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War child

Humans are resilient creatures, none more so than our young. Children have an incredible capacity for survival. Violence, disease, hunger… kids keep on living. And that’s the terrifying truth explored unflinchingly by Toronto writer Katja Rudolph (pictured right) in her debut novel Little Bastards in Springtime. The young can survive almost anything, suggests Rudolph, except perhaps betrayal.

Little Bastards is told from the point of view of Jevrem Andric, a happy, inquisitive youth growing up in Sarajevo prior to and during the Bosnian War of the 1990s. Jevrem’s father, a journalist, is a Serb; his mother, a concert pianist, is a Croat.

Jevrem’s grandmother, his “Baka,” is a former communist partisan who fought fascists during World War II. The family embodies the multicultural and humanist ideals of Yugoslavia. But rising nationalism and constitutional crises follow the collapse of the Soviet Union and its satellite regimes. Secession and violence splinter Yugoslavia as ethnic minorities try to carve out new majority homelands, and each new homeland creates different sets of minorities. Besieged on all sides, with

Serbian militia in the hills surrounding Sarajevo and Bosniak militia in the streets, Jevrem’s family watch dismayed as hundreds of years of multiethnic cohabitation and culture evaporate. They have nowhere to hide, yet they refuse to leave. Ultimately young Jevrem is betrayed: His loving, well-intentioned family fails to protect him from the horrors of war.
One moment the 11-year-old is happily playing soccer with friends who are a mixed bag of ethnicities and religions. The next moment he’s wondering why his father’s relatives, the Serbian side of the family, no longer visit. Then he’s dodging bullets in the streets.

Rudolph has a wonderful way of rendering the inchoate feelings and mixed-up thoughts of a confused man-child like Jevrem. In his world, stories, dreams and memories pile up, existing cheek by jowl. The telling becomes surreal at times, in part because of the unreal nature of war, in part because of Jevrem’s yearning, his emotional grasping, that reaches out far beyond his comprehension.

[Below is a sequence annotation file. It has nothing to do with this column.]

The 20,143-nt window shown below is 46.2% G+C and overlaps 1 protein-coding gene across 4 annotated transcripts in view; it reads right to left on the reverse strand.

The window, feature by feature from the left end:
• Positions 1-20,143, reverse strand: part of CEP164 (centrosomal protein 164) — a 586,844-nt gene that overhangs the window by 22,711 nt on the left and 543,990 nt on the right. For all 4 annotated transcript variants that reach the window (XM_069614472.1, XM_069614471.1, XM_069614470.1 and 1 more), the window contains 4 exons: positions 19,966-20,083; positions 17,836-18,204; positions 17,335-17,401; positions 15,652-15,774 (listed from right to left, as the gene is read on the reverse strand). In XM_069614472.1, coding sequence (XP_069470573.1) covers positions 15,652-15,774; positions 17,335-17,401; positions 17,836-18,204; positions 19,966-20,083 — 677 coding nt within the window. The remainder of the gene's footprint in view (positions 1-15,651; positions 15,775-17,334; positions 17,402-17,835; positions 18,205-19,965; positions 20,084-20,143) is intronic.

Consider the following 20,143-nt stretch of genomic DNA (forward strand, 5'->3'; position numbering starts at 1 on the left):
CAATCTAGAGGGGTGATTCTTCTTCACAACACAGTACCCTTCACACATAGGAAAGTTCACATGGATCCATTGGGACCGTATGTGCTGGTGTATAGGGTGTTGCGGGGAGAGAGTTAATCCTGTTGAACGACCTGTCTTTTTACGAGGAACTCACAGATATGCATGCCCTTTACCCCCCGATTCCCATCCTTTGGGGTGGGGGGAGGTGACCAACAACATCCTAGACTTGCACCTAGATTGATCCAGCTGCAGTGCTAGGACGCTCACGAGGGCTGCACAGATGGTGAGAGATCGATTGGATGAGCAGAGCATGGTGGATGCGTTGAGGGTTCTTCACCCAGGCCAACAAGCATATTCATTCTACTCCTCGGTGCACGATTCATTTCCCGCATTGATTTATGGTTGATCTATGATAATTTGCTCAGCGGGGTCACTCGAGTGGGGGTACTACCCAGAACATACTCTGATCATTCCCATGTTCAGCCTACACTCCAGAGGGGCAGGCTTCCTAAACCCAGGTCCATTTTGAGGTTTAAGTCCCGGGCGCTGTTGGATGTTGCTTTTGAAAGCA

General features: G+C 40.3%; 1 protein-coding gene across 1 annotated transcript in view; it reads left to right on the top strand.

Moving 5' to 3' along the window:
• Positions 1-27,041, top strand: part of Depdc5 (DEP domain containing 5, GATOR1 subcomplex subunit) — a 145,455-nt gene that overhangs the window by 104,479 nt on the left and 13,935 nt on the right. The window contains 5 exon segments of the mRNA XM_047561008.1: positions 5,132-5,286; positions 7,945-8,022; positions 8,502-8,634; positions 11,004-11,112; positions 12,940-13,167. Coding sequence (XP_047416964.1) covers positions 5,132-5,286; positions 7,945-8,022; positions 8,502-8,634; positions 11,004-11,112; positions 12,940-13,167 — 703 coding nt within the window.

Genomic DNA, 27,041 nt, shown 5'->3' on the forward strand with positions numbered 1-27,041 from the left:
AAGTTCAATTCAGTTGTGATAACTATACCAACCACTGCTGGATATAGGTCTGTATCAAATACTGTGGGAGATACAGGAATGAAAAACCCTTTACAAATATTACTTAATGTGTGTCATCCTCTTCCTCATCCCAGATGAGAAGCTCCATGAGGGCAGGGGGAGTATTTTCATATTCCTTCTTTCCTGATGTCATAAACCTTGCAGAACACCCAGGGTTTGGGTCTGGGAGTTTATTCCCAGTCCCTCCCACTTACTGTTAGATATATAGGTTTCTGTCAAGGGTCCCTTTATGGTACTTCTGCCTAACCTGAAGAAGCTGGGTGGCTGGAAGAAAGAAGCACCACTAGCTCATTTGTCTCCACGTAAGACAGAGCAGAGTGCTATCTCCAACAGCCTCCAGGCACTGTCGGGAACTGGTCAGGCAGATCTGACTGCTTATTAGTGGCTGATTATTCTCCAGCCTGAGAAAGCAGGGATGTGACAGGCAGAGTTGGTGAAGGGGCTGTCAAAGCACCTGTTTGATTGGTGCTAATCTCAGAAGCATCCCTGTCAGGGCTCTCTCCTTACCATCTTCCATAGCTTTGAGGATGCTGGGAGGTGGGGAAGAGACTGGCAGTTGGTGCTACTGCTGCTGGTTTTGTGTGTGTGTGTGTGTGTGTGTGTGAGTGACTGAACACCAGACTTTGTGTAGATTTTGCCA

The depiction of a proudly liberal and diverse city like Sarajevo slowly becoming a war zone is particularly chilling in its seeming inevitability, how little changes begin to snowball out of control. The power of ethnic and religious identities in times of violent unrest, the retreat into murderous clans and tribes, is horrifying to behold, especially since it echoes what’s happening currently in Ukraine and elsewhere.

This powerful debut falters only occasionally. Rudolph, a political theorist, has young Jevrem digest and recount some highfalutin’ conversations about geopolitics and sociology. (Granted these asides provide fascinating background exposition for those unfamiliar with the region’s turbulent history.) But every time I catch a whiff of didacticism or begin to doubt the vocabulary of 11-year-old or 16-year-old Jevrem, Rudolph spins the frame: This is a book bursting with incident. Jevrem’s mind is always a whir; he is always on the go. And he takes the reader with him. It’s an audacious accomplishment: seducing us to empathize with a damaged war refugee, someone easily dismissed as just another drug-addled macho thug, a lost child, a mistake of history.

The last two thirds of the book concern Jevrem’s troubled life in Toronto, where what’s left of his family emigrates after the war. Jevrem, now 16, leads a small band of teenagers, other Yugoslavian refugees, known as the Bastards, who rob and terrorize students, neighbours and strangers at will, for kicks as much as for loot. All the well-meaning do-gooders and guidance counsellors—and liberal multicultural Toronto itself— offer cold comfort to a screwed- up kid like Jevrem. And yet there is a core of good in him. One lyrical moment finds Jevrem stealing a van and breaking into a swimming pool with steam rooms so a street drunk and her friends can bathe. Jevrem’s behaviour becomes increasingly erratic; something’s got to give. But every choice he makes seems to take him further from any hope of redemption, any chance at freedom.

Trapped in a juvenile correction facility, with adult prison time looming, Jevrem makes one last desperate move. That Rudolph is able to end his story on a credibly hopeful note is one last remarkable conjuring trick in a bravura display of fiction writing.


LITTLE BASTARDS IN SPRINGTIME. Katja Rudolph. Harper Collins. $29.99. Releases May 27.

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